The Mobile-Sierra presumption, wrote Justice Ginsburg, “does not depend on the identity of the complainant,” but instead applies equally to challenges by non-contracting parties.  Morgan Stanley “made clear that the Mobile-Sierra public interest standard is not an exception” to the just and reasonable standard, but an application of that standard in the contract context.  To remain vital, the Mobile-Sierra doctrine must control in challenges to contract rates by non-contracting parties, contracting parties, and FERC itself.  Limiting Mobile-Sierra review to challenges by contracting parties “diminishes the animating purpose of the doctrine,” which is to promote the stability of agreements essential to the health of the industry.

Justice Ginsburg asked rhetorically, “[i]f FERC itself must presume just and reasonable a contract rate resulting from fair, arms-length negotiations, how can it be maintained that noncontracting parties nevertheless may escape that presumption?”  Quoting Morgan Stanley, she responded:  “Mobile-Sierra holds sway . . . because well-informed wholesale-market participants of approximately equal bargaining power generally can be expected to negotiate just-and-reasonable rates, . . . and because ‘contract stability ultimately benefits consumers.’  These reasons for the presumption explain why FERC, surely not legally bound by a contract rate, must apply the presumption and, correspondingly, why third parties are similarly controlled by it.”  Voiding the presumption “as to everyone else—consumers, advocacy groups, state utility commissions, elected officials acting parens patriae—could  scarcely provide the stability Mobile-Sierra aimed to secure.”

Finally, the Court held that certain other issues related to the case were raised before, but not decided by, the D.C. Circuit and “remain open for that court’s consideration on remand.”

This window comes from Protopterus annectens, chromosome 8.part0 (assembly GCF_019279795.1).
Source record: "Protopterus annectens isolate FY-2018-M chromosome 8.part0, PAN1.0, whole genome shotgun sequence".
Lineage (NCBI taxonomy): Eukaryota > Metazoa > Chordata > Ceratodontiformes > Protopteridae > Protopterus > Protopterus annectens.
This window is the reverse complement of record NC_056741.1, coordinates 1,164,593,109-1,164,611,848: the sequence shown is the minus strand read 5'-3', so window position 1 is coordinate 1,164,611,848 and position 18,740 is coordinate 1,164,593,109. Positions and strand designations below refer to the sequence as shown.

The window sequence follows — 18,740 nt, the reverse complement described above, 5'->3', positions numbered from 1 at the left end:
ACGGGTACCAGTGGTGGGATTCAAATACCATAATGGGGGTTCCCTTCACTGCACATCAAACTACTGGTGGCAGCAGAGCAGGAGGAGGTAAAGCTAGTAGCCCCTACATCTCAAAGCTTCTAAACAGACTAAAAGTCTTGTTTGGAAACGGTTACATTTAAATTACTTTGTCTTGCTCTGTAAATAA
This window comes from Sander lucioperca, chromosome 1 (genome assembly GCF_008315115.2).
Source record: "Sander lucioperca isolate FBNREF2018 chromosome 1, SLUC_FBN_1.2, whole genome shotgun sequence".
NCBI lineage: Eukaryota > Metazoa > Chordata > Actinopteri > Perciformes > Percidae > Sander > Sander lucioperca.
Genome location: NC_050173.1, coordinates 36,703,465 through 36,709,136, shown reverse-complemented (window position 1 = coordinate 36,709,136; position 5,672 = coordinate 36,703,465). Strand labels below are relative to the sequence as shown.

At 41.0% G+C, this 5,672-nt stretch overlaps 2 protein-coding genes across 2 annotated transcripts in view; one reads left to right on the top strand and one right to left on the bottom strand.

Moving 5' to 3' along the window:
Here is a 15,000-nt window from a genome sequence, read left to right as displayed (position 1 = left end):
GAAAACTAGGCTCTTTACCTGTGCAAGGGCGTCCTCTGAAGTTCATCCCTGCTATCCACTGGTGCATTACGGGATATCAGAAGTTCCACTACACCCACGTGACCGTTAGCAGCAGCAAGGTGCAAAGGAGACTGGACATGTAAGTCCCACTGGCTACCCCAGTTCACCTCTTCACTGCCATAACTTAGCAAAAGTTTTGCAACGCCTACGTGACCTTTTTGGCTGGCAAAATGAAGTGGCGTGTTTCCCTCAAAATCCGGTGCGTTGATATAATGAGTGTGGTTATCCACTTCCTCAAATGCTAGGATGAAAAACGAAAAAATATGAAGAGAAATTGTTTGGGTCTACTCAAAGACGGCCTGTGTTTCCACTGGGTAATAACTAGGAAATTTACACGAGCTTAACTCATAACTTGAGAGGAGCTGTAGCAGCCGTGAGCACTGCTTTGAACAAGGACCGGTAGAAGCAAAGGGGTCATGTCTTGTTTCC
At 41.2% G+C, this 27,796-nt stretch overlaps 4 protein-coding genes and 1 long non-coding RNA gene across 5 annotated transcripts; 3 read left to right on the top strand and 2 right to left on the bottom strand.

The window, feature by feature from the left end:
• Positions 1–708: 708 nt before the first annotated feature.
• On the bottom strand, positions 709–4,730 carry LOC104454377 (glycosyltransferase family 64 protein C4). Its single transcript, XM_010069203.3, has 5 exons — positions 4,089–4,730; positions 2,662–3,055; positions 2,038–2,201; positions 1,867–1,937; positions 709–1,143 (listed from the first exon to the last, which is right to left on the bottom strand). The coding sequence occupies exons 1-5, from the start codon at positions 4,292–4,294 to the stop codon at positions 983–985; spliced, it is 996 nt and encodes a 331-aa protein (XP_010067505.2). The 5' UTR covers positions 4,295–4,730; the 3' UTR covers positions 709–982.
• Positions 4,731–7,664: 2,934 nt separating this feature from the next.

Writing alone in dissent, Justice Stevens, who also dissented in Morgan Stanley, described the majority decision as “a quantum leap from the modest origin” of the Mobile-Sierra doctrine and argued that a higher bar for third-party challenges in fact will hinder protection of the public interest.  And he lamented the process by which this “third chapter in a story about how a reasonable principle, extended beyond its foundation, becomes bad law.”  The Mobile-Sierra doctrine, Stevens wrote, was “designed initially to protect the enforceability of freely negotiated contracts against parties who seek a release from their obligations”; it was certainly not intended to place additional burdens on third parties “exercising their statutory right [under the FPA] to object to unjust and unreasonable rates.”  While it made sense “to require a contracting party to show something more than its own desire to get out of what proved to be a bad bargain before could abrogate [it],” Stevens argued that “[i]t is not sensible, nor authorized by the [FPA], for the court to change the de facto standard of review [for contract rates] based solely on the court’s view that contract stability should be preserved unless there is extraordinary harm to the public interest.”  Quoting from his Morgan Stanley dissent, Justice Stevens agreed that “stable energy markets are important to the public interest, but ‘under the FPA, Congress has charged FERC, not the courts, with balancing the short-term and long-term interests of consumers’ under the just and reasonable standard of review.”